The Richards equation has no analytic solution, which makes testing the code more involved. Code-to-code comparisons have been completed for comparison to Celia et al. (1990), which can be found in Cockett (2017). Here we have chosen to use a fictitious source experiment to rigorously test the code. In this experiment, we approximate an infiltration front by an arctangent function in 1D, which is centered over the highly nonlinear part of the van Genuchten curves, with ψ[60,20]\psi\in[-60,-20] centimeters. The arctangent curve advects into the soil column with time. The advantage of using an analytic function is that the derivative is known explicitly and can be calculated at all times. However, it should be noted that the Richards equation does not satisfy the analytic solution exactly, but differs by a function, S(x,t)S(x,t). We refer to this function as the fictitious source term. The analytic function that we used has similar boundary conditions and shape to an example in Celia et al. (1990) and is considered over the domain x[0,1]x\in[0, 1].

Ψtrue(x,t)=20arctan(20((x0.25)t))40\Psi_{\text{true}}(x,t)=-20\arctan(20((x-0.25)-t))-40

This analytic function is shown at times 0 and 0.5 in Figure 2 and has a pressure head range of ψ[60,20]\psi\in[-60,-20]. Evaluating the known pressure head field in the Richards equation (eq. 1) we calculate the analytic derivatives and equate them to a source term, S(x,t)S(x,t). Knowing this source term and the analytic boundary conditions, we can solve the discretized form of the Richards equation, which should reproduce the analytic function in Equation 27. Table 1 shows the results of the fictitious source test when the number of mesh-cells is doubled and the time-discretization is both fixed and equivalent to the mesh size (i.e. k=hk=h). Backward Euler is a first order method used for the time discretization, as such expect first order accuracy in the solution. The final column of Table 1 indeed shows that the order of accuracy is O(δ)\mathcal{O}(\delta). The higher errors in the coarse discretization are due to high discontinuities and changes in the source term, which the coarse discretization does not resolve.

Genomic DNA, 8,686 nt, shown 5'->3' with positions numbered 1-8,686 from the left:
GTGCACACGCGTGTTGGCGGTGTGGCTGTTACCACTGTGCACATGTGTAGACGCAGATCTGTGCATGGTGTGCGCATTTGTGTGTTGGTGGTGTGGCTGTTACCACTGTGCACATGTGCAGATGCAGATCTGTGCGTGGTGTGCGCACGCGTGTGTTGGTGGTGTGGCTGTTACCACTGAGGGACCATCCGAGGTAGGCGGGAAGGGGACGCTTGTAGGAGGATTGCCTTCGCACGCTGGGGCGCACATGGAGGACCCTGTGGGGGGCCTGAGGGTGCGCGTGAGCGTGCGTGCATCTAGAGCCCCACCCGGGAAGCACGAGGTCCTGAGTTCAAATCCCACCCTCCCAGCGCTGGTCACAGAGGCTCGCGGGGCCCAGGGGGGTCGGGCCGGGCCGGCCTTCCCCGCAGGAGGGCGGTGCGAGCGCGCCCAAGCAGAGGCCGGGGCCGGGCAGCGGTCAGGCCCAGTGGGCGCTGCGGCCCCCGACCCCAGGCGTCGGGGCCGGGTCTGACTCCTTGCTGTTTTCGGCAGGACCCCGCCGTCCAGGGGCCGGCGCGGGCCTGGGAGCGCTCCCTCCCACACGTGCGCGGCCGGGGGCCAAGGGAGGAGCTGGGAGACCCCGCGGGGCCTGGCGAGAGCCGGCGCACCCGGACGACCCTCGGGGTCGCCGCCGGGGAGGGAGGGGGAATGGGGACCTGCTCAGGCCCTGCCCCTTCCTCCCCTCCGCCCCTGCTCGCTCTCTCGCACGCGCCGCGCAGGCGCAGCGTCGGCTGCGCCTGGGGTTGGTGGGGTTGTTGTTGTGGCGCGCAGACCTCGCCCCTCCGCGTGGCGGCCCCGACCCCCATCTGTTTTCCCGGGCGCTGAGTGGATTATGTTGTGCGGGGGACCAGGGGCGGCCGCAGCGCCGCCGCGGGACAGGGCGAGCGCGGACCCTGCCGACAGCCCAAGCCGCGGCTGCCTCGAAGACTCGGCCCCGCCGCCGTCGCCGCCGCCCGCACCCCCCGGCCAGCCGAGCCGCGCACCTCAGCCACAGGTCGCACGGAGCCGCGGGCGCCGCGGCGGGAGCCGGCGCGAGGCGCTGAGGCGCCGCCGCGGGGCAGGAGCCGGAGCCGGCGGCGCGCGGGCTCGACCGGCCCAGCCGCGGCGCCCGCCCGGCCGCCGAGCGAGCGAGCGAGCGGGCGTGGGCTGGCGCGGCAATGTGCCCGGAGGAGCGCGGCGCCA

Fictitious source test in 1D showing the analytic function \Psi_{\text{true}} at times 0.0 and 0.5 and the numerical solution \Psi(x,0.5) using the mixed-form Newton iteration.

Figure 2:Fictitious source test in 1D showing the analytic function Ψtrue\Psi_{\text{true}} at times 0.0 and 0.5 and the numerical solution Ψ(x,0.5)\Psi(x,0.5) using the mixed-form Newton iteration.

Table 1:Fictitious source test for Richards equation in 1D using the mixed-form Newton iteration.

Mesh Size (n)Ψ(x,0.5)Ψtrue(x,0.5)||\Psi(x,0.5) - \Psi_{\text{true}}(x,0.5)||_\inftyOrder Decrease, O(δ)\mathcal{O}(\delta)
645.485569e+00